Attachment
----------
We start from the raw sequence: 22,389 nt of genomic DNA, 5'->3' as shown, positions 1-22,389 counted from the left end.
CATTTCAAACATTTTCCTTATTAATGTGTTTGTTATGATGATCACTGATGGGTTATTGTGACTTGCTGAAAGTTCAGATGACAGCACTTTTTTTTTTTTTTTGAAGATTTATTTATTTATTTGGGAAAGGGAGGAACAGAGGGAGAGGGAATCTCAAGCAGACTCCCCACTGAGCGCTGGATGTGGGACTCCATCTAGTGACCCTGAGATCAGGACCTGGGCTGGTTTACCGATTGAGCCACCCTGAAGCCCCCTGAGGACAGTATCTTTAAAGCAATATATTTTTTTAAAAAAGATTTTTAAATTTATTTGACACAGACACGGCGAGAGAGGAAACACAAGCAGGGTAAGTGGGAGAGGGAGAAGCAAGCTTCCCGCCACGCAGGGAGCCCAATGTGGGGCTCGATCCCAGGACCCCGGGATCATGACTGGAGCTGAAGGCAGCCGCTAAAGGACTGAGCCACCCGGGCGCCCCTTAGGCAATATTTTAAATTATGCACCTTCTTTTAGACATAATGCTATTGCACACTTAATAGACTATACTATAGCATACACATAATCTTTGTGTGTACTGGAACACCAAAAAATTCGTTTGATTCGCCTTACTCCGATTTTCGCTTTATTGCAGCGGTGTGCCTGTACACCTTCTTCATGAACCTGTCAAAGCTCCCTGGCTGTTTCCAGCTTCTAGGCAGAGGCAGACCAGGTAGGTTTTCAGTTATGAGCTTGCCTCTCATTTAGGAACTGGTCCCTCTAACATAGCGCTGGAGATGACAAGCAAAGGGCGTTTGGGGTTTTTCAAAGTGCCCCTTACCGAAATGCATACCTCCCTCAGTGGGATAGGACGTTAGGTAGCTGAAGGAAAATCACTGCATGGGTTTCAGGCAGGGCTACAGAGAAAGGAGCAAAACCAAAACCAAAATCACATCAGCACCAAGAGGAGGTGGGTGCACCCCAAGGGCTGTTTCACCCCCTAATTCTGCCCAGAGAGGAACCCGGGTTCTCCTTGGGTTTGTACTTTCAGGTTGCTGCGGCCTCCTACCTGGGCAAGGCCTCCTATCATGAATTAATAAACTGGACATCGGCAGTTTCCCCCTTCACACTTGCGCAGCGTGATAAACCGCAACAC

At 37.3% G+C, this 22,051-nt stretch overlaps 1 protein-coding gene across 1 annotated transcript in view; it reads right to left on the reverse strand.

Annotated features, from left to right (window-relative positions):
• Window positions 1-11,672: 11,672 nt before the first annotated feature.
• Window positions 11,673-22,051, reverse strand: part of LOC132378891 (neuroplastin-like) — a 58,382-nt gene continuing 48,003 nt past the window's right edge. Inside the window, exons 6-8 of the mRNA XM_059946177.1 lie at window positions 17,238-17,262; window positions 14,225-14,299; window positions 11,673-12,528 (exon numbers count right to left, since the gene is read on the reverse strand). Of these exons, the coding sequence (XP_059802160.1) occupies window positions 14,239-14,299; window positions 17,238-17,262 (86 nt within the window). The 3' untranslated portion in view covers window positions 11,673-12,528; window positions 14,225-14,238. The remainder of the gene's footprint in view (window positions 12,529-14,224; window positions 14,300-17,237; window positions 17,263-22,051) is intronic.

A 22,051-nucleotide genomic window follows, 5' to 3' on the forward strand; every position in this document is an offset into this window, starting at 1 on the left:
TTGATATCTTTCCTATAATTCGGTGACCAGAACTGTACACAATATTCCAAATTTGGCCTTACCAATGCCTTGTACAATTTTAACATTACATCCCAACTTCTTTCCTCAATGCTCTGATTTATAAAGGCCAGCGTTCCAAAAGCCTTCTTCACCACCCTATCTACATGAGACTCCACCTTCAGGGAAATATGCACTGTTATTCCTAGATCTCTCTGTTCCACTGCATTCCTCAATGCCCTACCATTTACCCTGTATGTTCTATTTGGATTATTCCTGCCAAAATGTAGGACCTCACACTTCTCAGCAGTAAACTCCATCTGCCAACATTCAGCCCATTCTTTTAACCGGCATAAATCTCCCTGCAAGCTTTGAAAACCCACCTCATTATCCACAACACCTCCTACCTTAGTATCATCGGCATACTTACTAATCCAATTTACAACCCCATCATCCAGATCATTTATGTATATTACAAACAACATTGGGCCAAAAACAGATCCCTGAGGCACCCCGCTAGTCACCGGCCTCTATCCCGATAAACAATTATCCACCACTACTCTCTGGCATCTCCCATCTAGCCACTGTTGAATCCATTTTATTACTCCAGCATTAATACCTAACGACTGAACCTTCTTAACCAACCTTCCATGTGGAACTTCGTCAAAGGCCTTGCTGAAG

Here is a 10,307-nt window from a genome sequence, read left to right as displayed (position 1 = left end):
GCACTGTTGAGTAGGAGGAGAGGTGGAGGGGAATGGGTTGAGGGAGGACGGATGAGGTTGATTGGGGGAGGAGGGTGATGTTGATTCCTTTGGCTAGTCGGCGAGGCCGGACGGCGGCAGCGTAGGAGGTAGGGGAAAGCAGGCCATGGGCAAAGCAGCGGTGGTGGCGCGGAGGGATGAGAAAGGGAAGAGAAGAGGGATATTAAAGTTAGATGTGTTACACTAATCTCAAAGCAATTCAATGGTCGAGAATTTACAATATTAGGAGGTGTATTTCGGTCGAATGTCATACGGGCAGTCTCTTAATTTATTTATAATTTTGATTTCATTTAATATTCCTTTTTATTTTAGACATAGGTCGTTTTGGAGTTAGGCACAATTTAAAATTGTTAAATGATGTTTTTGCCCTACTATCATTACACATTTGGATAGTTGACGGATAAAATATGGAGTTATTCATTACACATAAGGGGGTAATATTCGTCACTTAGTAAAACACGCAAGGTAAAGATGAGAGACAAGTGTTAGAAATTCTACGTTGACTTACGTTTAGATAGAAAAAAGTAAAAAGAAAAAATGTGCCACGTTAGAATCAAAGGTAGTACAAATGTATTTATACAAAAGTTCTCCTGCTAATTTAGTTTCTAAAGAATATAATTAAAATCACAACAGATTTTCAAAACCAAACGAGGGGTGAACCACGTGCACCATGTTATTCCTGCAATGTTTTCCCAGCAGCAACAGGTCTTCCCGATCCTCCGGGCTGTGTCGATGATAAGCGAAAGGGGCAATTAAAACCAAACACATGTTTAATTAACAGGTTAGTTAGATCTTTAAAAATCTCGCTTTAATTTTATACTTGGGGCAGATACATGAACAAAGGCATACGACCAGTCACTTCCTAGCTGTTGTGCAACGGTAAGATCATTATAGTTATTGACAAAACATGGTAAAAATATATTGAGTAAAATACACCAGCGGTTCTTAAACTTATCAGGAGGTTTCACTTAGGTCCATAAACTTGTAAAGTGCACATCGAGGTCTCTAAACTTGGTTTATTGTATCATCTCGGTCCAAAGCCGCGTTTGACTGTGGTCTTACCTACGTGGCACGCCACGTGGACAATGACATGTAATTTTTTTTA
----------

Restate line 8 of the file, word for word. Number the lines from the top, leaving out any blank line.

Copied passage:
TTGATATCTTTCCTATAATTCGGTGACCAGAACTGTACACAATATTCCAAATTTGGCCTTACCAATGCCTTGTACAATTTTAACATTACATCCCAACTTCTTTCCTCAATGCTCTGATTTATAAAGGCCAGCGTTCCAAAAGCCTTCTTCACCACCCTATCTACATGAGACTCCACCTTCAGGGAAATATGCACTGTTATTCCTAGATCTCTCTGTTCCACTGCATTCCTCAATGCCCTACCATTTACCCTGTATGTTCTATTTGGATTATTCCTGCCAAAATGTAGGACCTCACACTTCTCAGCAGTAAACTCCATCTGCCAACATTCAGCCCATTCTTTTAACCGGCATAAATCTCCCTGCAAGCTTTGAAAACCCACCTCATTATCCACAACACCTCCTACCTTAGTATCATCGGCATACTTACTAATCCAATTTACAACCCCATCATCCAGATCATTTATGTATATTACAAACAACATTGGGCCAAAAACAGATCCCTGAGGCACCCCGCTAGTCACCGGCCTCTATCCCGATAAACAATTATCCACCACTACTCTCTGGCATCTCCCATCTAGCCACTGTTGAATCCATTTTATTACTCCAGCATTAATACCTAACGACTGAACCTTCTTAACCAACCTTCCATGTGGAACTTCGTCAAAGGCCTTGCTGAAG